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EU Nationals in the UK

Volume 773: debated on Wednesday 29 June 2016


Asked by

To ask Her Majesty’s Government whether they plan to take steps to reassure European Union nationals currently resident in the United Kingdom that their future in this country will not be affected as a result of the European Union referendum result.

My Lords, as the Prime Minister has said, there will be no immediate changes in the circumstances of European nationals currently residing in the United Kingdom. European Union nationals do not need to apply at present for a resident’s card or a permanent resident’s card to enjoy their free movement rights and responsibilities.

I thank my noble friend for that Answer. However, does he not agree that unless we make it clear to European Union nationals, who we have welcomed here to work and make their careers, that in the event of Brexit they will have an unconditional right to remain and to continue in those careers, we will find it impossible to recruit such people for our businesses, particularly in the City, and will do ourselves a great deal of damage?

Any criteria set which enable EU citizens to remain in the United Kingdom following exit from the European Union will depend on the outcome of the negotiations and the scope of any reciprocal agreements concerning British citizens who live in other member states.

My Lords, would it not be up to Her Majesty’s Government to open the way for EU nationals to reside in this country after we leave the European Union?

It will, as I say, be a feature of any future negotiation to determine the status of EU citizens within the United Kingdom and of British citizens within the EU.

My Lords, will the Minister tell the House with whom the Government would negotiate to secure the position of European citizens who live and work in this country now? Surely there can be no reason why the decision to allow those people to stay should not be taken by this Government alone.

As noble Lords are aware, nothing will change overnight as a result of the decision to leave the European Union, and no determination will be made at this time with regard to citizens within the United Kingdom.

My Lords, is the Minister aware of the social abuse that foreigners have suffered over the last few days since the referendum, and will he kindly look at the offence of threatening, abusive and insulting words and behaviour under the Public Order Act 1936, as well as the offence of acts intended or likely to stir up racial or religious hatred under the 2001 Act? If he comes to the conclusion that they have been very narrowly drafted, for all that they have achieved, will the Government be prepared to legislate on this matter?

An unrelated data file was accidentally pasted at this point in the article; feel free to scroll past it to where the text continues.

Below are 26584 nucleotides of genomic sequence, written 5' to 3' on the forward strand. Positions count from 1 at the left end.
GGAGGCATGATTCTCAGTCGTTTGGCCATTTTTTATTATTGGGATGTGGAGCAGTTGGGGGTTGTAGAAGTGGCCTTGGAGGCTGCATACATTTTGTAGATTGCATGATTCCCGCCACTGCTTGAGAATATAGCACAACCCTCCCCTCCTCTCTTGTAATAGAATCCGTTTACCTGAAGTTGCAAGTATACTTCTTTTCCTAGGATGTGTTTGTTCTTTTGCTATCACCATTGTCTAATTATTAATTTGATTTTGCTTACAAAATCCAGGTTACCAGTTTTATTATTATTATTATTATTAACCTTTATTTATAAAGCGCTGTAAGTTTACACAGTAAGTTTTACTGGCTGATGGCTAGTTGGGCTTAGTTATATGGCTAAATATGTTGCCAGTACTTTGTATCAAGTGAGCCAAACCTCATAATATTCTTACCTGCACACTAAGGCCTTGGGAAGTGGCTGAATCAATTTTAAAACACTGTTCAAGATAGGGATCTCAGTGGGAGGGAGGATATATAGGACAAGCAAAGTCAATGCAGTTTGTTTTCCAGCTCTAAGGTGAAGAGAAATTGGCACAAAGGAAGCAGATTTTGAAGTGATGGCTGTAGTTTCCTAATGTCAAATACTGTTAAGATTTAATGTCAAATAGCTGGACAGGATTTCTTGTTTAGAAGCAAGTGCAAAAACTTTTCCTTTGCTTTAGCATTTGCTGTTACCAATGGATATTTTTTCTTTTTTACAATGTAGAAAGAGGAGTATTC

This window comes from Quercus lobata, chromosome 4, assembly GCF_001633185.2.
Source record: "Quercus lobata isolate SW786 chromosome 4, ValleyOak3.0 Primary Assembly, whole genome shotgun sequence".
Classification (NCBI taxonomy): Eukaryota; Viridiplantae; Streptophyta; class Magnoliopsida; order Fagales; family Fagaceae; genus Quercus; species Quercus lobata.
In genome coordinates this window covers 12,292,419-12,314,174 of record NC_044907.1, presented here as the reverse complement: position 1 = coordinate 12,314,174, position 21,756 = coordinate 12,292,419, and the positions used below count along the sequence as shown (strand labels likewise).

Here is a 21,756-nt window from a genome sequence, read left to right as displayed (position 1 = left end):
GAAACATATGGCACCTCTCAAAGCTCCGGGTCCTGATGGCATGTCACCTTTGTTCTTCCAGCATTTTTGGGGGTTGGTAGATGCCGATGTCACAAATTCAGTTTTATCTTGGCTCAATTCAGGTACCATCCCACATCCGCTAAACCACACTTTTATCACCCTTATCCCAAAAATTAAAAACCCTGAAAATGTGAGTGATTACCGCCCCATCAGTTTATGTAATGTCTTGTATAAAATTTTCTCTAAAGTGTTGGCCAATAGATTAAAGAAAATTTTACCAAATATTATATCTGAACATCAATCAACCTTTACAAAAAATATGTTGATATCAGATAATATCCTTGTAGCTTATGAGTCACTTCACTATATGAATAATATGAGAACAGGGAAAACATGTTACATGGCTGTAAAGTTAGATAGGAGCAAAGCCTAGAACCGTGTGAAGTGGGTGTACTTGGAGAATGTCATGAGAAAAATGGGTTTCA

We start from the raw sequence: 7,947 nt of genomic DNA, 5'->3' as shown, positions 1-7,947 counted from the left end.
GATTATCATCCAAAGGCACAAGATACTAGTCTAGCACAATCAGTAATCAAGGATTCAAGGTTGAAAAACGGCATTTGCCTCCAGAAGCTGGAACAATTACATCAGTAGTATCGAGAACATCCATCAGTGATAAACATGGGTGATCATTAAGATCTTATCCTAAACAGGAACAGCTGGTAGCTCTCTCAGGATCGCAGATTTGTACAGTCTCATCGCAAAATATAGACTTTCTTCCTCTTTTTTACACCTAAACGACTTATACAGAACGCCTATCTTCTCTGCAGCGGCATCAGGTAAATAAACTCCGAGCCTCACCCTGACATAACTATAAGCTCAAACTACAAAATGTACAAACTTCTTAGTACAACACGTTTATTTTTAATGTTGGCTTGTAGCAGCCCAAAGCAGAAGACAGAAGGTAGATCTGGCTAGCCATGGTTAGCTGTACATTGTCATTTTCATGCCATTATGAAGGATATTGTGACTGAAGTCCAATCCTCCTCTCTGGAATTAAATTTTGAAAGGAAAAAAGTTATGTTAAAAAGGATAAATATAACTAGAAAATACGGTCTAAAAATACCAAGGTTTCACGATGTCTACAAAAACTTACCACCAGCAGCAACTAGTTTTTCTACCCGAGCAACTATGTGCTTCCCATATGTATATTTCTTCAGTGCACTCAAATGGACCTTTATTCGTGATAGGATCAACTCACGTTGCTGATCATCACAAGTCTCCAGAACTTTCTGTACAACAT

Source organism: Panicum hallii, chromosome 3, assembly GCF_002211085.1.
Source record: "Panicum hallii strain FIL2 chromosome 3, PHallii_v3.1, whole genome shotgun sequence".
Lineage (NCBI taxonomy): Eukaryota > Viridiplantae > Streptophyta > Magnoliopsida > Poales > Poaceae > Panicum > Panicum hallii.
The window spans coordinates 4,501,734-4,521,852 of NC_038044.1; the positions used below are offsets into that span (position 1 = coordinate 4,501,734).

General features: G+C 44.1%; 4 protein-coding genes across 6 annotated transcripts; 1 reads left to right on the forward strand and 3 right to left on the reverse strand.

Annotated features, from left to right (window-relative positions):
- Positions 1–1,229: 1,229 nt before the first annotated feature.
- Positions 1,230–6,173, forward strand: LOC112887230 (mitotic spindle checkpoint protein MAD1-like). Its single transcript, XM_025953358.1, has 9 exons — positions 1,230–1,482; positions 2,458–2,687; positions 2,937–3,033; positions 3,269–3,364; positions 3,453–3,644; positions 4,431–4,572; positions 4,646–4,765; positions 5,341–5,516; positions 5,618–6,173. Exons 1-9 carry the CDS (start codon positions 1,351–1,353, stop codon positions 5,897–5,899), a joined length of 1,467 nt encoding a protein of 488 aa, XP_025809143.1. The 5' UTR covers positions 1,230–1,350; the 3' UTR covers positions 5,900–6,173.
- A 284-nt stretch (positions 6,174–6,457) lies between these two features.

My Lords, recent behaviour towards EU citizens in this country is to be deprecated. We consider that we have sufficient laws in place to deal with these matters without further review at this time.

My Lords, does my noble friend recall that the Prime Minister made it clear that EU citizens who are living in this country, with employment in this country, will be able to remain so? Does he recognise that people are sick and fed up that this fearmongering campaign is continuing after we have made a clear decision? It is important that EU nationals who are resident in this country are reassured of their position. Will he please do so?

My Lords, those EU nationals who are resident in the country at the present time can be reassured that there will be no change, as our membership of the EU continues over the next number of years. Nevertheless, as the Prime Minister has made clear, it is for the next Prime Minister and Government to decide when to trigger Article 50 and to carry on the relevant negotiations.

My Lords, the House was calling for the noble Lord, Lord Pearson, before that stronger intervention and then I think it is the turn of the Labour Benches.

My Lords, I am most grateful. Do the Government accept that there are about 3 million EU nationals living at present in the United Kingdom, but there are also 1.2 million British people living in the European Union? When present tensions have calmed down, why would either Brussels or London want to do anything to upset this mutually beneficial situation? Do the Government agree however, that if the EU were to get difficult with our nationals living there, it is we who hold the stronger hand if we retaliate, because so many more of them are living here?

My Lords, the mutual benefits of having UK citizens living in Europe and European Union citizens living in the United Kingdom are obvious and apparent; no doubt that will be reflected in the negotiations that are to be carried on after Article 50.